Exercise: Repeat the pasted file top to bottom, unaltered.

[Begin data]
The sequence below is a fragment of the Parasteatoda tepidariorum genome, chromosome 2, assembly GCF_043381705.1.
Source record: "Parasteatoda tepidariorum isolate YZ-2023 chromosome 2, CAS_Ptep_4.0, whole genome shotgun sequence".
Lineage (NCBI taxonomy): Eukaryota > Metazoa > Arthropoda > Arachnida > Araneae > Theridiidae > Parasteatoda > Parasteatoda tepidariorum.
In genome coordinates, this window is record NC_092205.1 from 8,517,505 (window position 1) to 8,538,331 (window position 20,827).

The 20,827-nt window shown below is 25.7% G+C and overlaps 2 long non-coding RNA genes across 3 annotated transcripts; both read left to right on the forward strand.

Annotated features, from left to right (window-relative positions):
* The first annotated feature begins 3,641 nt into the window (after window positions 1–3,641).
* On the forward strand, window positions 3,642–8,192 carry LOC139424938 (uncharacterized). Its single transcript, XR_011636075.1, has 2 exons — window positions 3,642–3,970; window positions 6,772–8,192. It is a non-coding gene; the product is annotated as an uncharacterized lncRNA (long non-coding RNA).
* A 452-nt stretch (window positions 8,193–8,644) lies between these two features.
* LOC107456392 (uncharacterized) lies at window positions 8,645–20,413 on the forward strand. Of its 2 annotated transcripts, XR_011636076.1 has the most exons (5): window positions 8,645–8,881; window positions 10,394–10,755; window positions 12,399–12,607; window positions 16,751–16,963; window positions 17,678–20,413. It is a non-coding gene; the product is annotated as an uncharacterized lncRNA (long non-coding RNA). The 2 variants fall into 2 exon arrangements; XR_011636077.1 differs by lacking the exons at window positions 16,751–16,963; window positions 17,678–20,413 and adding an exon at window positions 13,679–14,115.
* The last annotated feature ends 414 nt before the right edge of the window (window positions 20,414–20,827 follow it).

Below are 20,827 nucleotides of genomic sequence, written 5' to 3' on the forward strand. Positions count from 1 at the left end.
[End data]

The sequence below is a fragment of the Parasteatoda tepidariorum genome, chromosome 2, assembly GCF_043381705.1.
Source record: "Parasteatoda tepidariorum isolate YZ-2023 chromosome 2, CAS_Ptep_4.0, whole genome shotgun sequence".
Lineage (NCBI taxonomy): Eukaryota > Metazoa > Arthropoda > Arachnida > Araneae > Theridiidae > Parasteatoda > Parasteatoda tepidariorum.
In genome coordinates, this window is record NC_092205.1 from 8,517,505 (window position 1) to 8,538,331 (window position 20,827).

The 20,827-nt window shown below is 25.7% G+C and overlaps 2 long non-coding RNA genes across 3 annotated transcripts; both read left to right on the forward strand.

Annotated features, from left to right (window-relative positions):
* The first annotated feature begins 3,641 nt into the window (after window positions 1–3,641).
* On the forward strand, window positions 3,642–8,192 carry LOC139424938 (uncharacterized). Its single transcript, XR_011636075.1, has 2 exons — window positions 3,642–3,970; window positions 6,772–8,192. It is a non-coding gene; the product is annotated as an uncharacterized lncRNA (long non-coding RNA).
* A 452-nt stretch (window positions 8,193–8,644) lies between these two features.
* LOC107456392 (uncharacterized) lies at window positions 8,645–20,413 on the forward strand. Of its 2 annotated transcripts, XR_011636076.1 has the most exons (5): window positions 8,645–8,881; window positions 10,394–10,755; window positions 12,399–12,607; window positions 16,751–16,963; window positions 17,678–20,413. It is a non-coding gene; the product is annotated as an uncharacterized lncRNA (long non-coding RNA). The 2 variants fall into 2 exon arrangements; XR_011636077.1 differs by lacking the exons at window positions 16,751–16,963; window positions 17,678–20,413 and adding an exon at window positions 13,679–14,115.
* The last annotated feature ends 414 nt before the right edge of the window (window positions 20,414–20,827 follow it).

Below are 20,827 nucleotides of genomic sequence, written 5' to 3' on the forward strand. Positions count from 1 at the left end.